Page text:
Recently I read where a pastor, who is a man, acknowledge that when he is preaching and people get up and walk out of the auditorium, he generally assumes that people are leaving simply because they need to go to the bathroom or get a drink or don’t like his topic, never simply because of his gender. Yet when women are teaching, many of them have that question looming over their heads.
When I consider the subject of homiletics (preaching), I can think of some wonderful textbooks… many of which I was fortunate to have in my own training or books that I’ve picked up in the past. However, none of them are specifically written from the perspective of a woman for woman. Maybe that’s not a big deal for you. For me, I think it does have an impact. If you are the kind of person that believes women teaching in the church is a primary doctrinal issue and you can’t fellowship with those who disagree, this would be a great time to click here.
(1) It’s well written, with both heart and mind. There’s plenty of what I’d call intellectually stimulating ideas and practical stories. I read She Can Teach in almost one sitting. It’s hard to put it down.
(2) To better understand what women go through when they enter into ministry, She Can Teach does what no other book has done for me… it allowed me to, in a sense, walk in Roese’s shoes. The challenges, obstacles, and “theological ghosts” that women face are different than the challenges and obstacles than I have faced.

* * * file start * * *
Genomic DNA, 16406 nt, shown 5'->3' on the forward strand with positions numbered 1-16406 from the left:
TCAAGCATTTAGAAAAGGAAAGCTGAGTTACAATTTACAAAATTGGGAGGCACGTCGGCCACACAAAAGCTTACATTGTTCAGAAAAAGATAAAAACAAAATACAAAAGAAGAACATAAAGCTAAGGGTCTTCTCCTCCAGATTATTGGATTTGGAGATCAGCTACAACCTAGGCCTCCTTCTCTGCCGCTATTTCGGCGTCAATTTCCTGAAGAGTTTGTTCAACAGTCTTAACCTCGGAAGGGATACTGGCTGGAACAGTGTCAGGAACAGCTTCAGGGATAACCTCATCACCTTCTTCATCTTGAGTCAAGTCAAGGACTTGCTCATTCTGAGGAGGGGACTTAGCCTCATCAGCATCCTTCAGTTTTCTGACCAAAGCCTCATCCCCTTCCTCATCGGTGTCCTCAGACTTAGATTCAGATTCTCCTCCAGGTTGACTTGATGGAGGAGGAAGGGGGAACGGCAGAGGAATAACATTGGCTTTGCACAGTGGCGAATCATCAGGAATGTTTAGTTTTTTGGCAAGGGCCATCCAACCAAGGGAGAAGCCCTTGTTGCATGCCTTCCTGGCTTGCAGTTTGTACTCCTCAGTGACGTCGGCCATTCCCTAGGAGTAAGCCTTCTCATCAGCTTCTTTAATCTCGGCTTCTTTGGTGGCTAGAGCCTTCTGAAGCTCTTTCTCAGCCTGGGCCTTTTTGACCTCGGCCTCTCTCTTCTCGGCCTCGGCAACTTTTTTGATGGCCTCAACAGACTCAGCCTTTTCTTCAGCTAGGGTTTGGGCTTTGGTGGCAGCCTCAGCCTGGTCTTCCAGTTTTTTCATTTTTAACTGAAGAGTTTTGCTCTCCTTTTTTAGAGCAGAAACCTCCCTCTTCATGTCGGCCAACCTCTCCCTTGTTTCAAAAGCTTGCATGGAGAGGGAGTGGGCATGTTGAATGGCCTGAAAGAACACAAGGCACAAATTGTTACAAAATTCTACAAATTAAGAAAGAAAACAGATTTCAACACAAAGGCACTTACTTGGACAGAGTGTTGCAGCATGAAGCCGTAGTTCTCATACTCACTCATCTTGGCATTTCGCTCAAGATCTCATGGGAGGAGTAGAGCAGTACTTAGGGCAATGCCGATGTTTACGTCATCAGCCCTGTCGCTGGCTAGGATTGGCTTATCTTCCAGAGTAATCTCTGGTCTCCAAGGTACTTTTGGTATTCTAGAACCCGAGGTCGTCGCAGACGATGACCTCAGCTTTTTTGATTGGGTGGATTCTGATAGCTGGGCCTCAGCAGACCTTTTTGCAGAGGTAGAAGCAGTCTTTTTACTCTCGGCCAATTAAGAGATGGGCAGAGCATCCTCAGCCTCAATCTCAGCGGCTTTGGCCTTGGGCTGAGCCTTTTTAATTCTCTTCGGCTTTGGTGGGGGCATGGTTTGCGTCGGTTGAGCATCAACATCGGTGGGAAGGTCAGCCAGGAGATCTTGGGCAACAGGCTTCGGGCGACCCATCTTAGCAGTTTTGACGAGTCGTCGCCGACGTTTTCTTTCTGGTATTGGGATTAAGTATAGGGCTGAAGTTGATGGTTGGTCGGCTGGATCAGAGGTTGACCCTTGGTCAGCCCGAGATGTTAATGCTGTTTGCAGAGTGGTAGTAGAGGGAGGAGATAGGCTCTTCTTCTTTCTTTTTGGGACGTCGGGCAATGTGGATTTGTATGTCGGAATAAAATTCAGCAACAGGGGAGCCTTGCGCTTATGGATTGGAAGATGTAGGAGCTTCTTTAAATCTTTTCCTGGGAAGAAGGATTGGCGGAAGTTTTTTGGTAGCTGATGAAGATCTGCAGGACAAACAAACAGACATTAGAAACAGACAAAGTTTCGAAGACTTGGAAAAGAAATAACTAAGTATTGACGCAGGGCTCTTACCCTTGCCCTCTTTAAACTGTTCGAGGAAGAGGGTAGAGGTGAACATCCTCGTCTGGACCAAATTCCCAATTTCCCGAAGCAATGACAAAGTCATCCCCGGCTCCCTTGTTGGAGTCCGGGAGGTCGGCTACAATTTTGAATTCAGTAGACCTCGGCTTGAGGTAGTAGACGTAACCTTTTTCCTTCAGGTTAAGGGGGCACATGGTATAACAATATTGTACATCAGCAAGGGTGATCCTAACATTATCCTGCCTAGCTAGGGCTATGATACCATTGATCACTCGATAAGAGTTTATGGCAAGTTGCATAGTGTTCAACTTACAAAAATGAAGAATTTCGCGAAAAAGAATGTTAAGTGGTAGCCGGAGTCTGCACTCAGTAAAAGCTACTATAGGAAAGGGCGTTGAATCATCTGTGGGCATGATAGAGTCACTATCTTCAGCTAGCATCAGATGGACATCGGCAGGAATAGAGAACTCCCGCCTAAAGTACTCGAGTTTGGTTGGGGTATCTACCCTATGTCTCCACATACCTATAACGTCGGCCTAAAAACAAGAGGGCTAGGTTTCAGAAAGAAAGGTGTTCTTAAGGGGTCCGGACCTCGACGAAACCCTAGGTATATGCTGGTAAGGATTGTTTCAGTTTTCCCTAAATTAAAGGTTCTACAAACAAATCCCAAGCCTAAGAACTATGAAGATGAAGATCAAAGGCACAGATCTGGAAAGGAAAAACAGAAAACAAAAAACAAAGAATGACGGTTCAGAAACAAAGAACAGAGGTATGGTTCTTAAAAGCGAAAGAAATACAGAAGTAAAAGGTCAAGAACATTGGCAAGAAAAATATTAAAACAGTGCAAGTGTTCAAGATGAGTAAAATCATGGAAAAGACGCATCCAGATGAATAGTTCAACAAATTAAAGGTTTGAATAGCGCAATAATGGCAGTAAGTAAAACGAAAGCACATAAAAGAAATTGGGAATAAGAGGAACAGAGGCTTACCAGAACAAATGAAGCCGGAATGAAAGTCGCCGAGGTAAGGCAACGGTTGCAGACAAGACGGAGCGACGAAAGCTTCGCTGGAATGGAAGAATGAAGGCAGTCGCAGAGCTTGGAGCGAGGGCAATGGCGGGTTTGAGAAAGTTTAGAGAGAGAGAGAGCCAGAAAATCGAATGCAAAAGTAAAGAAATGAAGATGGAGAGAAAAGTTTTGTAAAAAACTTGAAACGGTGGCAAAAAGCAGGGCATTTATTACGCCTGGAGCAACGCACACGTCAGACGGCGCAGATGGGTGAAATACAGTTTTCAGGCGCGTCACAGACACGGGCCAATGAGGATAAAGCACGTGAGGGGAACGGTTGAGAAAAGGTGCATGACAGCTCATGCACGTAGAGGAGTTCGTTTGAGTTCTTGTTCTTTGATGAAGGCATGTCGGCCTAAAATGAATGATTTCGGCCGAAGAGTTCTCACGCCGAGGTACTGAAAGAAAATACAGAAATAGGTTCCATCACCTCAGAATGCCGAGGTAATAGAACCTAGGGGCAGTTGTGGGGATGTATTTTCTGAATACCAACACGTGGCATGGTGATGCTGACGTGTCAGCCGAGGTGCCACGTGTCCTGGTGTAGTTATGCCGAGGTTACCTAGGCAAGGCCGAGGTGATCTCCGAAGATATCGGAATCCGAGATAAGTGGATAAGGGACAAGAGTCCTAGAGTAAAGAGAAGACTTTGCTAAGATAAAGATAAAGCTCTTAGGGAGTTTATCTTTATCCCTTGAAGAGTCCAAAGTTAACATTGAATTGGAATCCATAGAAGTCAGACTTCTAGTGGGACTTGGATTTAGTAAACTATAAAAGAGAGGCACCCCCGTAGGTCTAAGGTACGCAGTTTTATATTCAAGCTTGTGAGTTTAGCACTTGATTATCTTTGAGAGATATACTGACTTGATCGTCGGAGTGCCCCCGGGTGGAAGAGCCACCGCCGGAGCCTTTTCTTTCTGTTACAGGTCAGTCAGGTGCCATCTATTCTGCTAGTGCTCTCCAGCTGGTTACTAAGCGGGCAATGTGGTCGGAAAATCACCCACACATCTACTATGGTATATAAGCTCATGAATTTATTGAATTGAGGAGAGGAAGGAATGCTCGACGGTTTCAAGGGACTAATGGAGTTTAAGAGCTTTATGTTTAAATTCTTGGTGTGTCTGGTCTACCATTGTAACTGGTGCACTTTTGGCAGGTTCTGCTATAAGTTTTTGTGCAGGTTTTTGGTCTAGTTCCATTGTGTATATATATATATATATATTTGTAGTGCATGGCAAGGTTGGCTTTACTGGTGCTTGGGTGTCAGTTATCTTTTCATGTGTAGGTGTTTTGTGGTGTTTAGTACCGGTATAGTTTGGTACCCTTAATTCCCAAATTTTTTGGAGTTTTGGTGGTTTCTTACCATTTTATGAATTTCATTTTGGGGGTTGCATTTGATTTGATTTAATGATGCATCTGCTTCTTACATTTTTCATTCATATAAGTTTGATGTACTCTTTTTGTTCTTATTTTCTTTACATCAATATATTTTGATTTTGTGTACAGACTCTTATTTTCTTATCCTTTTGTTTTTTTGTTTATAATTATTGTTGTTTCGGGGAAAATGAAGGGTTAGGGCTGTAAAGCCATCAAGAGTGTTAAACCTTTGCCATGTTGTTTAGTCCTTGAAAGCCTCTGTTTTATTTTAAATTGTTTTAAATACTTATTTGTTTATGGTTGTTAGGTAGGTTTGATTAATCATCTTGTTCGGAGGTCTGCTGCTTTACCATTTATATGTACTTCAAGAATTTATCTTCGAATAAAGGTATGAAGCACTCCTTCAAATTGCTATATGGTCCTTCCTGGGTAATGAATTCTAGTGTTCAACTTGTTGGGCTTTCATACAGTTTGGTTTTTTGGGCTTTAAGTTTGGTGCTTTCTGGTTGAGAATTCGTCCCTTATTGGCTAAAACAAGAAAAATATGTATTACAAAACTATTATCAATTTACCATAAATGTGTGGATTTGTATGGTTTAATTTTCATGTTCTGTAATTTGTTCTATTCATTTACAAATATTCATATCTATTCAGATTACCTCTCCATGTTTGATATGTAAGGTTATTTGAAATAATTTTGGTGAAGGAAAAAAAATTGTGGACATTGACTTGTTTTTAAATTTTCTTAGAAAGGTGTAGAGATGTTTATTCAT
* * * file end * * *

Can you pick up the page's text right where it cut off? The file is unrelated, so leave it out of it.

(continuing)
(3) Roese, in my mind, establishes why the voice of women must be heard in churches (chapter 4). In fact, the author asks,
“How is a woman to understand, embrace, and use her femal voice, when all the voices she hears are male?”
That’s an excellent question, and is not only relevant for why women struggle with attending seminary homiletics courses, but also as to why women sometimes feel a disconnect between most of the preaching that they hear from all-male teaching teams.
(4) The rest of the book is an excellent introduction on how to be a better preacher. The author focuses on helping women becoming more effective teachers/preachers but the vast majority of what she writes is relevant for both men and women. In fact, I can pretty much say without a shadow of a doubt that I will be using She Can Teach with the group of people (men and women) who I have trained in areas related to homiletics. Roese’s book is so practical it’s hard to think of a better introduction for people.
(5) Roese wisely discusses the importance of exegeting our culture/audience, being creative, and leaning on the Holy Spirit. None of these issues are underappreciated and each receive the appropriate attention in a work of this nature.
I believe that every woman and man that I know that is involved in preaching/teaching should pick up a copy of She Can Teach and learn. This is the best introduction to homiletics that I’ve read, and by far the most helpful and realistic.
*I received a complimentary copy of this book in exchange for an unbiased review*
Luke is a pastor-theologian living in northern California, serving as a co-lead pastor with his life, Dawn, at the Red Bluff Vineyard. Father of five amazing kids, when Luke isn’t hanging with his family, reading or writing theology, he moonlights as a fly fishing guide for Confluence Outfitters. He blogs regularly at LukeGeraty.com and regularly contributes to his YouTube channel.